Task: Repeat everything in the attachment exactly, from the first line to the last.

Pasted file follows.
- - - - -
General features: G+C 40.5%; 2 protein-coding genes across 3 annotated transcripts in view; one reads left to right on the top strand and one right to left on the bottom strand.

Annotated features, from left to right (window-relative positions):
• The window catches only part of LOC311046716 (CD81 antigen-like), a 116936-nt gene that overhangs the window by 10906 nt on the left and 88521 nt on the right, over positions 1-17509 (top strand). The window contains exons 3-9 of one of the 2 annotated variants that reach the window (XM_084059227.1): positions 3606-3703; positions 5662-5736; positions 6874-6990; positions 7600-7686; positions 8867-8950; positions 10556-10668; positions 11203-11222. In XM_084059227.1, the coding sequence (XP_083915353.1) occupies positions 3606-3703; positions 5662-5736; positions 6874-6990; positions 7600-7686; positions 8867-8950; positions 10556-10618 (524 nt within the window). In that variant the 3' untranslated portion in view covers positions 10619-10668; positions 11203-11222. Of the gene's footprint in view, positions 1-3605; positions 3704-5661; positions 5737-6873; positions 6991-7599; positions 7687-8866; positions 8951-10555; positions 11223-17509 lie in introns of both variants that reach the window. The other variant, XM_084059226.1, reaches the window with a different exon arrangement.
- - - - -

General features: G+C 40.5%; 2 protein-coding genes across 3 annotated transcripts in view; one reads left to right on the top strand and one right to left on the bottom strand.

Annotated features, from left to right (window-relative positions):
• The window catches only part of LOC311046716 (CD81 antigen-like), a 116936-nt gene that overhangs the window by 10906 nt on the left and 88521 nt on the right, over positions 1-17509 (top strand). The window contains exons 3-9 of one of the 2 annotated variants that reach the window (XM_084059227.1): positions 3606-3703; positions 5662-5736; positions 6874-6990; positions 7600-7686; positions 8867-8950; positions 10556-10668; positions 11203-11222. In XM_084059227.1, the coding sequence (XP_083915353.1) occupies positions 3606-3703; positions 5662-5736; positions 6874-6990; positions 7600-7686; positions 8867-8950; positions 10556-10618 (524 nt within the window). In that variant the 3' untranslated portion in view covers positions 10619-10668; positions 11203-11222. Of the gene's footprint in view, positions 1-3605; positions 3704-5661; positions 5737-6873; positions 6991-7599; positions 7687-8866; positions 8951-10555; positions 11223-17509 lie in introns of both variants that reach the window. The other variant, XM_084059226.1, reaches the window with a different exon arrangement.